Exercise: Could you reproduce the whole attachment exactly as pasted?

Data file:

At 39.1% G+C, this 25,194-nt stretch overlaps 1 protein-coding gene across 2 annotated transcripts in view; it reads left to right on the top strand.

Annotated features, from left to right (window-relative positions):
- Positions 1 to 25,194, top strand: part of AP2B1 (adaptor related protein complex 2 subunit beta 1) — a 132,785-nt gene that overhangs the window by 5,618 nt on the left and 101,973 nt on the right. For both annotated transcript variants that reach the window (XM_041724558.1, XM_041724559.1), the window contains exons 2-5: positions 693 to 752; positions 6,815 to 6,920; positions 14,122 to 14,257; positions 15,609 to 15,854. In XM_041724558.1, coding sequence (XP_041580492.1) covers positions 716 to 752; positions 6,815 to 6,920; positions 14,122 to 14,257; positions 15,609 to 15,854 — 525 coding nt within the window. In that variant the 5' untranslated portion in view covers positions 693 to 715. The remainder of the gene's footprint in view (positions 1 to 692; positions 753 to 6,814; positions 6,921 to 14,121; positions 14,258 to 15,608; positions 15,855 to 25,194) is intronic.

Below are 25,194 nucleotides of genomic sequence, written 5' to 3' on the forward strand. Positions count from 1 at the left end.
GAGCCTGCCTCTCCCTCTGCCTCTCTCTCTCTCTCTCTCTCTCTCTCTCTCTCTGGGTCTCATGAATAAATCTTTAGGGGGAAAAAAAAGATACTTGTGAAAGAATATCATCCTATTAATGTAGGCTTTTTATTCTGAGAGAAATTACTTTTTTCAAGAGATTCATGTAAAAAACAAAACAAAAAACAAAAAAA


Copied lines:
At 39.1% G+C, this 25,194-nt stretch overlaps 1 protein-coding gene across 2 annotated transcripts in view; it reads left to right on the top strand.

Annotated features, from left to right (window-relative positions):
- Positions 1 to 25,194, top strand: part of AP2B1 (adaptor related protein complex 2 subunit beta 1) — a 132,785-nt gene that overhangs the window by 5,618 nt on the left and 101,973 nt on the right. For both annotated transcript variants that reach the window (XM_041724558.1, XM_041724559.1), the window contains exons 2-5: positions 693 to 752; positions 6,815 to 6,920; positions 14,122 to 14,257; positions 15,609 to 15,854. In XM_041724558.1, coding sequence (XP_041580492.1) covers positions 716 to 752; positions 6,815 to 6,920; positions 14,122 to 14,257; positions 15,609 to 15,854 — 525 coding nt within the window. In that variant the 5' untranslated portion in view covers positions 693 to 715. The remainder of the gene's footprint in view (positions 1 to 692; positions 753 to 6,814; positions 6,921 to 14,121; positions 14,258 to 15,608; positions 15,855 to 25,194) is intronic.

Below are 25,194 nucleotides of genomic sequence, written 5' to 3' on the forward strand. Positions count from 1 at the left end.
GAGCCTGCCTCTCCCTCTGCCTCTCTCTCTCTCTCTCTCTCTCTCTCTCTCTCTGGGTCTCATGAATAAATCTTTAGGGGGAAAAAAAAGATACTTGTGAAAGAATATCATCCTATTAATGTAGGCTTTTTATTCTGAGAGAAATTACTTTTTTCAAGAGATTCATGTAAAAAACAAAACAAAAAACAAAAAAA